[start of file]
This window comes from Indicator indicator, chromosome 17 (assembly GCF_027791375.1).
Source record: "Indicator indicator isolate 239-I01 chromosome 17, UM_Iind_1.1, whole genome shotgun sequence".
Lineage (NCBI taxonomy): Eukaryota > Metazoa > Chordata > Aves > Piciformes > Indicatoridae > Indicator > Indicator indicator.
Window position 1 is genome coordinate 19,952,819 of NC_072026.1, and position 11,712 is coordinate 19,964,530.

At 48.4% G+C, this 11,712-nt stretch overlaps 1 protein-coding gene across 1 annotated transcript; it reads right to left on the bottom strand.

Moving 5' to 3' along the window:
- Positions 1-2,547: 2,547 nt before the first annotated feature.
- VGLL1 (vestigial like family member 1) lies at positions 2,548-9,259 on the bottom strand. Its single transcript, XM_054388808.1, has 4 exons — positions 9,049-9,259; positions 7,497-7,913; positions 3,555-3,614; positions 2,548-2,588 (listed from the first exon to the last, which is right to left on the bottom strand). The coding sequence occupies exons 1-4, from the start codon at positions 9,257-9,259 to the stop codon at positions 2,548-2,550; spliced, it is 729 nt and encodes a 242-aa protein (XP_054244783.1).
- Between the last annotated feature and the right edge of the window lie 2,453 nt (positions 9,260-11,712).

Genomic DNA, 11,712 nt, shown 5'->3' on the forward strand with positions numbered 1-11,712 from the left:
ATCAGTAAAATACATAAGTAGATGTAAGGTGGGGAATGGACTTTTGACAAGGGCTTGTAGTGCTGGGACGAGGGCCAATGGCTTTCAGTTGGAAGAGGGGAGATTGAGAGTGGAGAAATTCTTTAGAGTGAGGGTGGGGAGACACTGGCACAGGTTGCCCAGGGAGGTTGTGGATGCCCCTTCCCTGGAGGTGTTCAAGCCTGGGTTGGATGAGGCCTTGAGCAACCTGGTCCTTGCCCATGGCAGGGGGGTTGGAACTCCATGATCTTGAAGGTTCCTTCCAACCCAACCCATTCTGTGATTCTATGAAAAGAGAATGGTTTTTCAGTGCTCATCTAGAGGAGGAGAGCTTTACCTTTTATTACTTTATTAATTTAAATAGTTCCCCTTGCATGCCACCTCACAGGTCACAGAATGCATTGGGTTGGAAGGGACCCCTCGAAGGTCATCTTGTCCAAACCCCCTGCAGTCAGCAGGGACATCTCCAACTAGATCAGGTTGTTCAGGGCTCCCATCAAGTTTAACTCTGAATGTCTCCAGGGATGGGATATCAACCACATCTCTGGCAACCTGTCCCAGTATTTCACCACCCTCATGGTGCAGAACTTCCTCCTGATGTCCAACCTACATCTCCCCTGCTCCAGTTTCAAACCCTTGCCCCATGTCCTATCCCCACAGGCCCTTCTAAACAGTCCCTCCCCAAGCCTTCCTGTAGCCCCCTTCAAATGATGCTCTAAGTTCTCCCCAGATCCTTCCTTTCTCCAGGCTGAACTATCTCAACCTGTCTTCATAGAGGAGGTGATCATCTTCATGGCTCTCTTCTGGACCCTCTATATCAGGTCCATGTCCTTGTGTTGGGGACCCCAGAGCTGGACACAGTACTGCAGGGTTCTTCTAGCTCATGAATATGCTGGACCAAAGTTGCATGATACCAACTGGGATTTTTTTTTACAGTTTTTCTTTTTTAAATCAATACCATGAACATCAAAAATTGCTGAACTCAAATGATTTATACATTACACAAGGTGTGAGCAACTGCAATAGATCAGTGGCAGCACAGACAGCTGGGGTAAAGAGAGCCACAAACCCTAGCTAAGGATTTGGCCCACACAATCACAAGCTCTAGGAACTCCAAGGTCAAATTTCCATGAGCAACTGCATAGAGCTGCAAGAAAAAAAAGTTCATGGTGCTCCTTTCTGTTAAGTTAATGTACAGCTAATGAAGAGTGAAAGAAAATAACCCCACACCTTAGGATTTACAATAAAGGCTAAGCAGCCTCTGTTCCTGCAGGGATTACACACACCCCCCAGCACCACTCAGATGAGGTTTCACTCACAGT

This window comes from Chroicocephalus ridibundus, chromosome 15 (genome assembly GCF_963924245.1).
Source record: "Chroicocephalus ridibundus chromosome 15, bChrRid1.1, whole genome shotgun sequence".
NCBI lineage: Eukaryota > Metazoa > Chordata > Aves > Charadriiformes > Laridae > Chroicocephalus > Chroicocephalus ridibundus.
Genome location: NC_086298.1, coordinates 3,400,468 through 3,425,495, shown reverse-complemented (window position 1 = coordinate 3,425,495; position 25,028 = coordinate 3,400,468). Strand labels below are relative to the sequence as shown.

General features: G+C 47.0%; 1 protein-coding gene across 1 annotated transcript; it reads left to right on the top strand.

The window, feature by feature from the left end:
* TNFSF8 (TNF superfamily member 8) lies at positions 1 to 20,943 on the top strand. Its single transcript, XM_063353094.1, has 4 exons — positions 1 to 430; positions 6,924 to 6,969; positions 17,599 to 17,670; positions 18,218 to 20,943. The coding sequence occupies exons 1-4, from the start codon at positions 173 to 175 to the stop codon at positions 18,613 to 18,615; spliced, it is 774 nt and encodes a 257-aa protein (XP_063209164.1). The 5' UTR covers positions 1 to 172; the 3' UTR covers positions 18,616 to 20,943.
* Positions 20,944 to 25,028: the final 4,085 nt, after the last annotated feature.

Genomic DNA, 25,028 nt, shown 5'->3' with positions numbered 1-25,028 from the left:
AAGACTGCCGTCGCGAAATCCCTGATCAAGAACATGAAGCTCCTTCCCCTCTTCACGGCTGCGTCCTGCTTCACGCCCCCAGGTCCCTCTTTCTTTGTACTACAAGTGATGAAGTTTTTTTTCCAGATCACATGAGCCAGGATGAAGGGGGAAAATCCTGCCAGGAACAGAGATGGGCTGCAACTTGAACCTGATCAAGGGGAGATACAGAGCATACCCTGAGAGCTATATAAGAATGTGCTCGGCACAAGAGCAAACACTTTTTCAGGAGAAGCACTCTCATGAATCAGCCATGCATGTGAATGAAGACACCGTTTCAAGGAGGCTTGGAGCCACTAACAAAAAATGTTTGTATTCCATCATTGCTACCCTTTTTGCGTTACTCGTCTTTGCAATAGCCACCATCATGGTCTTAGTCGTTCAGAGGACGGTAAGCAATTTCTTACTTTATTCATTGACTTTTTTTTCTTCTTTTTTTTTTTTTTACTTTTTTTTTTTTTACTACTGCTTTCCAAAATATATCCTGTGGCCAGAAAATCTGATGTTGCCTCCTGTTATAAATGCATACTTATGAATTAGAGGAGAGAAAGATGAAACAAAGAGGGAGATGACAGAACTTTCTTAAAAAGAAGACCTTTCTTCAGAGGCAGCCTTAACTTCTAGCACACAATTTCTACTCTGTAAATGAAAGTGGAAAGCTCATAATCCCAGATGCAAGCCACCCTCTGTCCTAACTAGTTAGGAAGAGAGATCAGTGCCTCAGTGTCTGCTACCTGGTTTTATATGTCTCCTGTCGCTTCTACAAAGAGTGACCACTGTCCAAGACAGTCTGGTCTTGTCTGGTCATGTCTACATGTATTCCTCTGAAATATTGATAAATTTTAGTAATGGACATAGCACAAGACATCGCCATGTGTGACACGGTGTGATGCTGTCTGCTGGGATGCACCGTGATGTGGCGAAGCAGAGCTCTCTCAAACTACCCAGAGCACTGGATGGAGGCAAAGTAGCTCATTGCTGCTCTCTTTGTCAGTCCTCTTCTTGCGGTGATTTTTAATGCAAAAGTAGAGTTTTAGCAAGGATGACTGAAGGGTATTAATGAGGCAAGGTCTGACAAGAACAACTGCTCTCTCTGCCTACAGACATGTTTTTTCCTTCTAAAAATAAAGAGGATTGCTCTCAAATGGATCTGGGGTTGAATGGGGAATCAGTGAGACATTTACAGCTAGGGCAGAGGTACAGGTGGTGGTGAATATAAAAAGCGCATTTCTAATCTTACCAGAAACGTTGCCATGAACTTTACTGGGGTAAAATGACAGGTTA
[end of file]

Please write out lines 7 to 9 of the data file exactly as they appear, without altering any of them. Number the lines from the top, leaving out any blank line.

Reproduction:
- Positions 1-2,547: 2,547 nt before the first annotated feature.
- VGLL1 (vestigial like family member 1) lies at positions 2,548-9,259 on the bottom strand. Its single transcript, XM_054388808.1, has 4 exons — positions 9,049-9,259; positions 7,497-7,913; positions 3,555-3,614; positions 2,548-2,588 (listed from the first exon to the last, which is right to left on the bottom strand). The coding sequence occupies exons 1-4, from the start codon at positions 9,257-9,259 to the stop codon at positions 2,548-2,550; spliced, it is 729 nt and encodes a 242-aa protein (XP_054244783.1).
- Between the last annotated feature and the right edge of the window lie 2,453 nt (positions 9,260-11,712).